in the hybris of leaked ssl-private-key everybody cries for new certs and new keys.

my question: how would one generate a new and valid ssl-cert with the private key from my website? our certs are usually domain-validated, meaning that ssladmi[email protected] usually gets a ntoficiation on issued cert-requests

p.s. i'm not talking about how agencies would do this, but a hacker that possibly obtained the private key


3 Answers 3


Web sites hand out the public certificate, that's the way TLS authentication (identity) works (excepting aNULL ciphers). If, for example, you were able to use Heartbleed to steal a site's key, the required certificate would already have been given out by the server during the handshake (for every correctly set up TLS connection).

No creation of a certificate is required. Were it required or desired, then a CSR can be generated from the key material. Then that CSR could be signed by a commercial CA, your last line of defence is the weakest verification policy of the most lenient CA. Not very comforting ;-)

Clients which implement certificate pinning should not, in theory, fall for such a bogus certificate.

You could also sign it with your own private CA, the resulting certificate would be valid in a technical sense, just not accepted by clients (which verify CA chains, and won't recognise your private one).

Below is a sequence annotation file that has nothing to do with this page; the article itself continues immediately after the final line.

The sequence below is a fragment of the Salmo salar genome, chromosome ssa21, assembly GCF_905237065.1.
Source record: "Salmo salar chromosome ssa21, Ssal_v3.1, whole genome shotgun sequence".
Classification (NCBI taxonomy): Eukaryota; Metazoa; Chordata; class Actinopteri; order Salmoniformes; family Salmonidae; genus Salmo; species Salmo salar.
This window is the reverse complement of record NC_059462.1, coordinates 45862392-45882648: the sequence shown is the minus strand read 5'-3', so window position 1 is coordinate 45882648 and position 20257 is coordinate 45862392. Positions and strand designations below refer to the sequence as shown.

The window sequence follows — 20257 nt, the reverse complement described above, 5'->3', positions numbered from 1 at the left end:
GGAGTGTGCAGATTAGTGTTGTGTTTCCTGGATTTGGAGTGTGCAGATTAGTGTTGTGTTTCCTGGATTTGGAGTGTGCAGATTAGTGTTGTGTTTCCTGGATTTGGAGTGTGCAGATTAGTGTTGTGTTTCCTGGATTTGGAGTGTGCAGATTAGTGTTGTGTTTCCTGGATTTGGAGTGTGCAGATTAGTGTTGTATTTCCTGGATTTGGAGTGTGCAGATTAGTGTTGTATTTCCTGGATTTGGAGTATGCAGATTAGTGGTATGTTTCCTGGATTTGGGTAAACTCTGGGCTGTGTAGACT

You are correct in your assumption that it would be difficult to obtain a new cert. This doesn't stop an attacker from decrypting traffic with the private key though.

You can read more about decrypting SSL traffic with WireShark with just the private key here.

  • also incase one uses PFS? Apr 12, 2014 at 10:30
  • 2
    @thatguyfromoverthere No, in case of PFS you can't decrypt the traffic using the private key. However, it might be possible to perform active MiTM attacks, as the private key is used for authentication. Apr 12, 2014 at 11:38

the answer is: your dont need to; you can obtain the valid cert with the following way:

openssl s_client -connect HOST:PORT -showcerts

and use them.

kudos for this answer goes to @CodesInChaos

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